You can find a video of the presentation itself online here.
Promising Practices in Online Engagement
Allowing experts and citizens to collaborate. Often dealt with under the heading of citizen journalism. A formerly closed profession is now more often. Citizens capture news as it happens, work with journalists to capture information.
Websites that generate bi-partisan buy-in. In a polarized environment, how do we get people to talk together. Techpresident is one example. How do we get a new mechanism to observe elections, report on experiences, multichannel approach.
Connecting neighbors. Communication mechanism on the smallest scale. eDemocracy.org use internet to connect neighborhoods. Front Porch Forum in Vermont. Neighborhoods where more than half the people are signed up. Run on the most simple listservs you can imagine. Sometimes old tools are best.
Merge online and face-to-face engagement. In the end we realize that both face-to-face and online have advantages and disadvantages. All are part of a toolbox.
Often key is not technology but process.
Example: NAPA Health IT Online Dialogue (http://www.scribd.com/doc/12345523/A-National-Dialogue-on-Health-IT-and-Privacy-Final-Panel-Report)
Online brainstorming process. Defines content type. Concerns, stories, etc,
- Find a timespan that is long enough to allow participation Don’t want things to go on more than 2 weeks because it reaches a fatigue point. Will spike at the beginning, when there are reminders, and at the end. Endpoint. Challenging if no endpoint; forum that is open-ended, people lose interested. No point in participating. Lots of forums are open but die or become inactive. Lack of activity contributes to lack of activity. If no activity in a few days, people leave. Pre-registration is useful. Send email that says, “Now we’re starting.”
- Seeding. If you invite people to come, there should be something there. During pre-registration add box asking for question or statement that can create initial content. Reach out to colleagues friends to ask them to do this.
Avoiding early submission bias.
- Those that pop up first tend to stay there. One way to deal with it is to have various lists or various views of the same list: highest ranked or most recent, etc. Or work with preregistration question
- What is being rated. How are they rating it? What do ratings mean?
Example: KCEngage (http://kcengage.ning.com/)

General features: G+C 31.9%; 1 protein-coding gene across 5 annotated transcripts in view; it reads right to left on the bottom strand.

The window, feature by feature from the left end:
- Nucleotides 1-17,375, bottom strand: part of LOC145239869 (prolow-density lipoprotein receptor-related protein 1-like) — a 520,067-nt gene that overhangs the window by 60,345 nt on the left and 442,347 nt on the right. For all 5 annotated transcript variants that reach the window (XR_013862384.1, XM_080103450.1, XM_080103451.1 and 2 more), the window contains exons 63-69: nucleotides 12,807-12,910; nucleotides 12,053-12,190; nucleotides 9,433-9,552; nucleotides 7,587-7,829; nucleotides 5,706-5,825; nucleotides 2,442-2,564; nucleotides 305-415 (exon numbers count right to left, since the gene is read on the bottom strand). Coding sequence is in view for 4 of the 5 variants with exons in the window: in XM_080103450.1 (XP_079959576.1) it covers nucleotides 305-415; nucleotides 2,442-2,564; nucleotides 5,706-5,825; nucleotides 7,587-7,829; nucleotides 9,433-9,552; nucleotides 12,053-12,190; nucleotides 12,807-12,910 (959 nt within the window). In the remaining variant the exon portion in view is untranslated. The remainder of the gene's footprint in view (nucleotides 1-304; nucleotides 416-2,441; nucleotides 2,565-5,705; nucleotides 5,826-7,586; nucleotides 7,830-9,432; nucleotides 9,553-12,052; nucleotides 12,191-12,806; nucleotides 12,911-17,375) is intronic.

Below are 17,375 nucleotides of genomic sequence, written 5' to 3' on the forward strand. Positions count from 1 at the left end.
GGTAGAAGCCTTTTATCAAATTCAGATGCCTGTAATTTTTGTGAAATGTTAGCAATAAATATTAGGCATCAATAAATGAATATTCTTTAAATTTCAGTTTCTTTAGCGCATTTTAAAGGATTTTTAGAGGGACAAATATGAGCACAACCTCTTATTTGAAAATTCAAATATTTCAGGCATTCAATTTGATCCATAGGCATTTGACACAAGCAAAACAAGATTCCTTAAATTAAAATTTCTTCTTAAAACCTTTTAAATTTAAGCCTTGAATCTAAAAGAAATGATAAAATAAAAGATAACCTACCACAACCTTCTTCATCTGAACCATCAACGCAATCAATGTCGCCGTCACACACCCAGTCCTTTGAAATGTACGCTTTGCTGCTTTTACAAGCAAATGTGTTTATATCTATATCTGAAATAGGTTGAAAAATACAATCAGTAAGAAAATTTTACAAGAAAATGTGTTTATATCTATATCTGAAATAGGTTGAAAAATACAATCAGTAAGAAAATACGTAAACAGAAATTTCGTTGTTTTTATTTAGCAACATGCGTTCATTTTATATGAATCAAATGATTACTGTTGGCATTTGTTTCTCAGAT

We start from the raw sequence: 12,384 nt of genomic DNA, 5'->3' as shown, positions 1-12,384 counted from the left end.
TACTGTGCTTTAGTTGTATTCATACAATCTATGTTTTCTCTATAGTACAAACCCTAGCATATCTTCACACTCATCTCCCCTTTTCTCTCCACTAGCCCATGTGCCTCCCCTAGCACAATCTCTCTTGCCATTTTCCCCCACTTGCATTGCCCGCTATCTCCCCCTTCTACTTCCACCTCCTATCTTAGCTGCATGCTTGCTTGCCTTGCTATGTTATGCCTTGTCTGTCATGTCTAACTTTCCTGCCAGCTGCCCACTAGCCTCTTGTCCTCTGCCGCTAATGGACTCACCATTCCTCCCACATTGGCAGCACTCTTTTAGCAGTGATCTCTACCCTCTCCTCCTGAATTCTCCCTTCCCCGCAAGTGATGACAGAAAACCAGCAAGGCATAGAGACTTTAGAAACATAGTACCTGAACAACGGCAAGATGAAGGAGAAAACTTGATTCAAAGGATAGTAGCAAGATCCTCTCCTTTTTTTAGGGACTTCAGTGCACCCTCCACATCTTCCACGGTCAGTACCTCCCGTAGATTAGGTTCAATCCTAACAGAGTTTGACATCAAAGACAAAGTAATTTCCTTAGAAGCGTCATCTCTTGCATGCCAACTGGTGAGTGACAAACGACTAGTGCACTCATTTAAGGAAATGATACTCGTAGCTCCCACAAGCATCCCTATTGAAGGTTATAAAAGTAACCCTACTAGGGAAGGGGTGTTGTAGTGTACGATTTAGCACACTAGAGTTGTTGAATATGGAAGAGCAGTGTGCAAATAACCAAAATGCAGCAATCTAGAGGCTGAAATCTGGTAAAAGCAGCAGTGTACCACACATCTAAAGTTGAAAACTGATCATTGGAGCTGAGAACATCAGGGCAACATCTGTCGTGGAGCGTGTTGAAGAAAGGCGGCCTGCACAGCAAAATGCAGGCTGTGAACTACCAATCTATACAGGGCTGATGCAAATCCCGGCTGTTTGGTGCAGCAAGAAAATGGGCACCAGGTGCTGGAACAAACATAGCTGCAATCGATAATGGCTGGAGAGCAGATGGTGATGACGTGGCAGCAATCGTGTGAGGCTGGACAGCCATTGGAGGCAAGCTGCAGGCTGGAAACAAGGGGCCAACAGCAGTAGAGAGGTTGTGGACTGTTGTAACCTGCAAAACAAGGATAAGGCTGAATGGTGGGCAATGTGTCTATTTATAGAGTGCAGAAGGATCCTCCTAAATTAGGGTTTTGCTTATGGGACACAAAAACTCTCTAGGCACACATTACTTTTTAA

Social networking, using ning.com
Out-of-the-box miniature facebook. Facebook only on a small scale. Great for building communities of practice.
Community building is hard to do. Harder than we thought even when people are committed to the topic.
Ning.com lets you build your own website.
Build groups/communities. Member section, events calendar.
90-9-1 rule. 90% comes once, leaves. 9% come from time to time, are occasionally involved, 1% is the core group that keep it alive. Simple discussion board, MyBarackObama.com, experienced these phenomena.
Consultants find potential users who are enthusiastic about the online options but do not follow through, do not commit significant time/energy. Need a core group of users before it will work. Same thing is true of facebok groups, etc.
Need Community Manager. Goes beyond claming flame wars or introducing new question but also reaching out to new people, getting them on board, making sure they know what goes where, checking web statistics to figure out where links come from, reaching out to blog communities.
Notifications. Need to send out notifications to get 9% involved, re-attract some of the 90%. When listserv is active, it can seem like spam. If you get 20 or more you’ll begin to ignore. If you don’t send any reminders, they give up. Automatically subscribing commenters. Summary email to encourage people, tell them how to get back involved.
Activities. Certain ways to engage users. Contest, other mechanisms. Goes across the board. Will drop soon. Facebook group have hard time keeping people involved unless they’re used for planning.
Incentives. Contests, reasons to participate. For theirs, with $500 reward, nobody just found it and did it. All done through classes, students. Extra credit was biggest incentives in those cases.
Submission Format. Got 61 submissions for student essays, only 5 for video. People tended to choose traditional methods. Video takes more skills.
Q: What exactly does bi-partisan buy-in mean? How do you measure that?
A: Outreach to bring in people from all sides of the aisle, get people to participate in the firstplace. Measurement is important. Can do some measurement after dialogues.
Q: Is it best to go to smaller venues to have these discussions, not the 300 million people in Facebook.
A: When you make a group you’re not immediately talking to 300 million people. Facebook is a great way to start outreach. Group or fanpage are a way to start. You can’t go knocking on students’ doors but you need to reach them somehow. Question becomes how compelling is this, how many students are willing to recommend to others. Use it as a gateway.
Q: We want to get a widely spread group involved in a conversation. How do we do that:
A: Use third party platform but use Facebook, Twitter etc. as portal, ways to get people to the platform, to one shared space that has a similar experience for everybody. If topic is relevant, people will make the switch.